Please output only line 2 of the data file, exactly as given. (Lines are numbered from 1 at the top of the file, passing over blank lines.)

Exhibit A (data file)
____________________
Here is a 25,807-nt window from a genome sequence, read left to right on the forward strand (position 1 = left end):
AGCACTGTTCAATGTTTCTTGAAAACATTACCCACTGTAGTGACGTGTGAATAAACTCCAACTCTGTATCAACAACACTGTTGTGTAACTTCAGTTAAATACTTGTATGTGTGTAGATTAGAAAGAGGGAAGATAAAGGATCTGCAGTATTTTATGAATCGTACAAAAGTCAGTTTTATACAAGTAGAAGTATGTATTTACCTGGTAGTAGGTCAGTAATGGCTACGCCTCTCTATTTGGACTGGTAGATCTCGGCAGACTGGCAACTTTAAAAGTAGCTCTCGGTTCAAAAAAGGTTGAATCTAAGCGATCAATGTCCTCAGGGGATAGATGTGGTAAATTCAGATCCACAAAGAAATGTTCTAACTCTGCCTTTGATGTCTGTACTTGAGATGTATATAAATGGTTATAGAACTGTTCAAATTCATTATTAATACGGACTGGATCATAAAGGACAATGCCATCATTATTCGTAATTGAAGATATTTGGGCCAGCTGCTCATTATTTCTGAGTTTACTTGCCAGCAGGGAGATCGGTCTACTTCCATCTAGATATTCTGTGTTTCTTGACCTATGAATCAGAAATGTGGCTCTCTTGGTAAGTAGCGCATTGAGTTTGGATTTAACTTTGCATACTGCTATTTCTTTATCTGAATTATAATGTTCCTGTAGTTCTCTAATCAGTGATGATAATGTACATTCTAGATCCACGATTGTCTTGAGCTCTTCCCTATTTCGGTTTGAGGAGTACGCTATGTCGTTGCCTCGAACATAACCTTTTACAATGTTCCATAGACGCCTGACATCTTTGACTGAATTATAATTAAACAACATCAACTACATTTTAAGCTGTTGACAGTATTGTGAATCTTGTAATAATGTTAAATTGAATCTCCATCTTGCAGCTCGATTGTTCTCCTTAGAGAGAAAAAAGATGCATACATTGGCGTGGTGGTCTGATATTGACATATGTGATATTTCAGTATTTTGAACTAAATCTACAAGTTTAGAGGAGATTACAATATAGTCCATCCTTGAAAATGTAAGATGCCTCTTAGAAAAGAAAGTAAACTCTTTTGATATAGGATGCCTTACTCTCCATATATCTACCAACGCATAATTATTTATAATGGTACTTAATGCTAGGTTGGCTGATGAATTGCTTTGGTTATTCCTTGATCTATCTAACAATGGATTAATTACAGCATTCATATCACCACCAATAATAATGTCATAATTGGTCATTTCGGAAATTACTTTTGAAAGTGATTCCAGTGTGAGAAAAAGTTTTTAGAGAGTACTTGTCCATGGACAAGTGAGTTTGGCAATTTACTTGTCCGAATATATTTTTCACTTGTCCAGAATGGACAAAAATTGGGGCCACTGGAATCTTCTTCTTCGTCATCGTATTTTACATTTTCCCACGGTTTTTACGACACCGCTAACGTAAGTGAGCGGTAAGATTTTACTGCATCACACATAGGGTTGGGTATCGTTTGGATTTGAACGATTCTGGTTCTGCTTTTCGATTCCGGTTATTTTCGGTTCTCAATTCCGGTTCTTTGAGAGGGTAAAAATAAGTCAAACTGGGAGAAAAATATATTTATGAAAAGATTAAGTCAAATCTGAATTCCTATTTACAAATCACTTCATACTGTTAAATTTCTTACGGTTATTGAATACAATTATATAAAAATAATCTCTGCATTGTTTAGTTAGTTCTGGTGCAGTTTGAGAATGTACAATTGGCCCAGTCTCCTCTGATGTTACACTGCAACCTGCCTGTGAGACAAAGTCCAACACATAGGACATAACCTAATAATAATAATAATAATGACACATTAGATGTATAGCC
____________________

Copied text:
AGCACTGTTCAATGTTTCTTGAAAACATTACCCACTGTAGTGACGTGTGAATAAACTCCAACTCTGTATCAACAACACTGTTGTGTAACTTCAGTTAAATACTTGTATGTGTGTAGATTAGAAAGAGGGAAGATAAAGGATCTGCAGTATTTTATGAATCGTACAAAAGTCAGTTTTATACAAGTAGAAGTATGTATTTACCTGGTAGTAGGTCAGTAATGGCTACGCCTCTCTATTTGGACTGGTAGATCTCGGCAGACTGGCAACTTTAAAAGTAGCTCTCGGTTCAAAAAAGGTTGAATCTAAGCGATCAATGTCCTCAGGGGATAGATGTGGTAAATTCAGATCCACAAAGAAATGTTCTAACTCTGCCTTTGATGTCTGTACTTGAGATGTATATAAATGGTTATAGAACTGTTCAAATTCATTATTAATACGGACTGGATCATAAAGGACAATGCCATCATTATTCGTAATTGAAGATATTTGGGCCAGCTGCTCATTATTTCTGAGTTTACTTGCCAGCAGGGAGATCGGTCTACTTCCATCTAGATATTCTGTGTTTCTTGACCTATGAATCAGAAATGTGGCTCTCTTGGTAAGTAGCGCATTGAGTTTGGATTTAACTTTGCATACTGCTATTTCTTTATCTGAATTATAATGTTCCTGTAGTTCTCTAATCAGTGATGATAATGTACATTCTAGATCCACGATTGTCTTGAGCTCTTCCCTATTTCGGTTTGAGGAGTACGCTATGTCGTTGCCTCGAACATAACCTTTTACAATGTTCCATAGACGCCTGACATCTTTGACTGAATTATAATTAAACAACATCAACTACATTTTAAGCTGTTGACAGTATTGTGAATCTTGTAATAATGTTAAATTGAATCTCCATCTTGCAGCTCGATTGTTCTCCTTAGAGAGAAAAAAGATGCATACATTGGCGTGGTGGTCTGATATTGACATATGTGATATTTCAGTATTTTGAACTAAATCTACAAGTTTAGAGGAGATTACAATATAGTCCATCCTTGAAAATGTAAGATGCCTCTTAGAAAAGAAAGTAAACTCTTTTGATATAGGATGCCTTACTCTCCATATATCTACCAACGCATAATTATTTATAATGGTACTTAATGCTAGGTTGGCTGATGAATTGCTTTGGTTATTCCTTGATCTATCTAACAATGGATTAATTACAGCATTCATATCACCACCAATAATAATGTCATAATTGGTCATTTCGGAAATTACTTTTGAAAGTGATTCCAGTGTGAGAAAAAGTTTTTAGAGAGTACTTGTCCATGGACAAGTGAGTTTGGCAATTTACTTGTCCGAATATATTTTTCACTTGTCCAGAATGGACAAAAATTGGGGCCACTGGAATCTTCTTCTTCGTCATCGTATTTTACATTTTCCCACGGTTTTTACGACACCGCTAACGTAAGTGAGCGGTAAGATTTTACTGCATCACACATAGGGTTGGGTATCGTTTGGATTTGAACGATTCTGGTTCTGCTTTTCGATTCCGGTTATTTTCGGTTCTCAATTCCGGTTCTTTGAGAGGGTAAAAATAAGTCAAACTGGGAGAAAAATATATTTATGAAAAGATTAAGTCAAATCTGAATTCCTATTTACAAATCACTTCATACTGTTAAATTTCTTACGGTTATTGAATACAATTATATAAAAATAATCTCTGCATTGTTTAGTTAGTTCTGGTGCAGTTTGAGAATGTACAATTGGCCCAGTCTCCTCTGATGTTACACTGCAACCTGCCTGTGAGACAAAGTCCAACACATAGGACATAACCTAATAATAATAATAATAATGACACATTAGATGTATAGCC